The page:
Rick, are you part of the "I hate New York" crowd? Where are you on this one?

RICK TYLER, CRUZ CAMPAIGN SPOKESMAN: I love New York. You got to be kidding. It has been...


MATTHEWS: What happened to Billy Joel and "A New York State of Mind?" I thought we liked that.

TYLER: No one said they were bad values, it`s just different values. Look, it`s Peter King...

MATTHEWS: Oh! Pullback time.

TYLER: ... or Steve King...

MATTHEWS: Pull back. You`re pulling back.

TYLER: No, I`m not pulling back. There`s a difference...

MATTHEWS: You said it`s not a statement of bad values to say he`s got New York values?

TYLER: You said that.

MATTHEWS: Your candidate!

TYLER: No, you said that. Chris, they`re different values. Look, it`s Steve King or Peter King. It`s -- in Texas, we can have open carry. You can`t even have a weapon in New York City. You`d be arrested, OK? It`s the people that they send to Congress. They send -- New York sends liberals, Texas sends conservatives. It`s attitudes on marriage. It`s attitudes on...

MATTHEWS: How long did it take you to come up with this, Rick? How many hours of desperate struggle and spin led to, We`re not knocking this guy for having New York values? We`re not really knocking him.

TYLER: It`s just different...

MATTHEWS: Separate but equal, right? Is this separate but equal, different values but -- you know, I think separate but equal`s not going to win here like it did win in the courts back in `54. I don`t think you can argue...

TYLER: They`re just different...


TYLER: Are you saying your values...


MATTHEWS: ... it`s about one question. What does Ted Cruz mean when he attacks New York values?

TYLER: He didn`t attack them. He said they were different than Iowa values. Are you disputing that? Are you saying it`s different? I think they`re different. Anybody would know that. Look at the -- look at the voter registration compared to New York anyway. They don`t send Republicans. They don`t send conservative Republicans. They send liberals.

MATTHEWS: Who`s running for the president of Iowa? Is that what he`s running for? He`s running for president of the United States and they`re having Iowa caucuses...


MATTHEWS: ... New York part of the United States, isn`t it?

TYLER: New York values are different than most of the rest of the country. Not all, but most of them.

MATTHEWS: Oh. Oh, they`re different than the rest of the country now. So it`s not just New York...

TYLER: Mostly.

MATTHEWS: ... and Iowa, it`s the entire United States has different values than the city of New York. The city of -- how about the whole state of New York? Where are you on this one?

TYLER: Well, let`s go through the policies. So can you carry a weapon openly in New York? No, you can`t because they...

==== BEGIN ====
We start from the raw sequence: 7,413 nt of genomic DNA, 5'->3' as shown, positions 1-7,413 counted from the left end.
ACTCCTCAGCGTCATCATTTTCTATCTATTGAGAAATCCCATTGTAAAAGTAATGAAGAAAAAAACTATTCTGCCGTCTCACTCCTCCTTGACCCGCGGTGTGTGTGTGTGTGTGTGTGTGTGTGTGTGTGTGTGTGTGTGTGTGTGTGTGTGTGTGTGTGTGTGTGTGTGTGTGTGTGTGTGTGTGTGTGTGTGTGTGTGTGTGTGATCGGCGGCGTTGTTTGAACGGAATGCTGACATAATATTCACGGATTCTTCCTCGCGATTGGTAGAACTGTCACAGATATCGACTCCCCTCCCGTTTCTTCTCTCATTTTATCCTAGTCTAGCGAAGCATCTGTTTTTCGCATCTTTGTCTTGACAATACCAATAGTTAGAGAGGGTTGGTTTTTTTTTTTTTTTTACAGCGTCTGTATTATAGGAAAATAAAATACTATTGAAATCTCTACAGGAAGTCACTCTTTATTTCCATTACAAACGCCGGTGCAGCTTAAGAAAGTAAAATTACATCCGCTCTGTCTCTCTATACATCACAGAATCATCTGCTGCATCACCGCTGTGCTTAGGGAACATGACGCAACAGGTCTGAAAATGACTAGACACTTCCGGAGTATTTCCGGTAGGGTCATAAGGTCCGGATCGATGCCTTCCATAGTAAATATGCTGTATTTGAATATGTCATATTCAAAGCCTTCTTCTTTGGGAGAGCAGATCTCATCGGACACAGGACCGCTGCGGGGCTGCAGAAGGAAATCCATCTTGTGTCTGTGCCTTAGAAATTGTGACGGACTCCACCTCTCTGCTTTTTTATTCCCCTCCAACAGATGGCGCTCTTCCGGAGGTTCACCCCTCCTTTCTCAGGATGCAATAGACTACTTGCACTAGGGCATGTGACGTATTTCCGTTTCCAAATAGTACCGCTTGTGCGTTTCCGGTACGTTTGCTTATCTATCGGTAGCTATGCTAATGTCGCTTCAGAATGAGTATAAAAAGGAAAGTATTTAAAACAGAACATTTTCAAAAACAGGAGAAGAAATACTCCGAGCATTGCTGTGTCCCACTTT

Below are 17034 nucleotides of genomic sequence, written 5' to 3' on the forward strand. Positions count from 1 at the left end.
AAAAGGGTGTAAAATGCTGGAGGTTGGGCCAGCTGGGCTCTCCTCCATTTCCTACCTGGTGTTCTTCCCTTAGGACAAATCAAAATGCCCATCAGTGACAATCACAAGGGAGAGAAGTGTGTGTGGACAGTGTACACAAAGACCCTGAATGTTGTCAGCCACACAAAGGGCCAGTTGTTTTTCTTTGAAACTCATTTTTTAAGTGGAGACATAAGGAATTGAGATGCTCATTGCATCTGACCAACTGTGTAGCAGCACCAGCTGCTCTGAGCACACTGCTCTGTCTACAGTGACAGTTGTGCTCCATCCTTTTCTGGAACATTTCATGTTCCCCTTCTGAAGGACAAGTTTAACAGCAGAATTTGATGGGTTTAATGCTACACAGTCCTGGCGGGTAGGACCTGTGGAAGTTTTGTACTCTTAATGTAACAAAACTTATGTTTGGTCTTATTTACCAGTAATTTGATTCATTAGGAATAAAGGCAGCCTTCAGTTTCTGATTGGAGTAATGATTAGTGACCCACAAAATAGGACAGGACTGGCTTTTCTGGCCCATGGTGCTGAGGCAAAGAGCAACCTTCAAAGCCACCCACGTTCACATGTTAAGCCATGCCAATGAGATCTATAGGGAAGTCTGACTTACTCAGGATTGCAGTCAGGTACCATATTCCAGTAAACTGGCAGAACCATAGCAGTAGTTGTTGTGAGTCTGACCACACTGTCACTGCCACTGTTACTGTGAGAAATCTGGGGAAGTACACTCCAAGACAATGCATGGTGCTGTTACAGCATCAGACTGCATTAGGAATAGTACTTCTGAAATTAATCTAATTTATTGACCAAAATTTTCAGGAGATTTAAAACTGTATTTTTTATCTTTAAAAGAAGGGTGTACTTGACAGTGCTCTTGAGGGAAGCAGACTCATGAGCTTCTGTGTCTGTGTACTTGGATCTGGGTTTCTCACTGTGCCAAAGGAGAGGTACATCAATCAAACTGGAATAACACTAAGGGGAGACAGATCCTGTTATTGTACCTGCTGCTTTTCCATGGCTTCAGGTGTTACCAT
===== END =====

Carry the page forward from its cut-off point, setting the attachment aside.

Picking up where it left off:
MATTHEWS: OK, let me go to Michael. I want to let you guys debate. I think Michael`s big-city enough to handle this one. Michael, this looks like the city mouse being attacked by the country mouse.


MATTHEWS: This is worse than high school. This is...

TYLER: Come on, Michael!

MATTHEWS: ... fairy tale. Go ahead. Your thoughts.


MATTHEWS: What do they mean by "New York values"? Does that mean -- was it about ethnicity? Was it about pushiness, loudness?

TYLER: No. No. Stop!

MATTHEWS: What are the implications here?


STEELE: Actually, Chris, it`s not about any of that. And this is...


STEELE: This is -- this is -- this is Ted Cruz speaking to a particular constituency and point out -- and I think very much as Rick has -- this idea that their values are different from yours. And that is the difference that he wanted to contrast with Donald Trump...

MATTHEWS: OK, which...

STEELE: ... that he comes from...

MATTHEWS: ... Trump value is -- which Trump value is different than Cruz`s value?

STEELE: Well, I mean, it`s a lot...


MATTHEWS: Why isn`t he talking about the guy he`s running against?

STEELE: No, but Chris, it`s a lot about what Rick has just said. I mean, it`s the -- it`s those things that impact people every day. It`s their outlook on the world. It`s how they see problem solving. How they address issues in their own lives.

There are differences. And what Cruz, I believe, was trying to do there, in a very real political sense...


STEELE: ... was to draw that stark contrast between a Donald Trump, who is an East Coast New York Republican...


STEELE: ... from a Ted Cruz...

MATTHEWS: ... help me out here...

STEELE: ... who is a southwest...

MATTHEWS: OK, help me out.

STEELE: ... Texas Republican.

MATTHEWS: What are you guys, on a date? You both guys agree so much...

STEELE: No! It`s just...

MATTHEWS: ... it`s driving me crazy.


STEELE: Chris, you want us to say something that just doesn`t exist.


STEELE: ... doesn`t happen!

MATTHEWS: Let`s go to particulars. Is there a difference in New York and Iowa in how to fight ISIS, Rick Tyler? How`s the difference? Explain its relevance to the campaign issues. How to fight ISIS -- what`s the difference between New York values and Iowa values?

TYLER: Look, there`s -- Chris...

MATTHEWS: No, in fighting ISIS!

TYLER: ... there are differences...

MATTHEWS: Well, I`m just trying to go through different cases.

TYLER: You want to...

MATTHEWS: How about putting out a fire when there`s a fire somewhere?


TYLER: ... the entire city of New York on how they would address ISIS, compared to...

MATTHEWS: Well, you brought it up. Your candidate...


MATTHEWS: But go ahead. Your thoughts.

TYLER: If you just -- no, I`m not (INAUDIBLE) New York. I`m saying it`s different. I mean, I think everybody in America would agree New York values are not the same as our values. And so let me give you an example.


MATTHEWS: Go ahead.

TYLER: Let me give you an example. Every morning show you would turn on, right, where does it come from? Comes from New York City, right?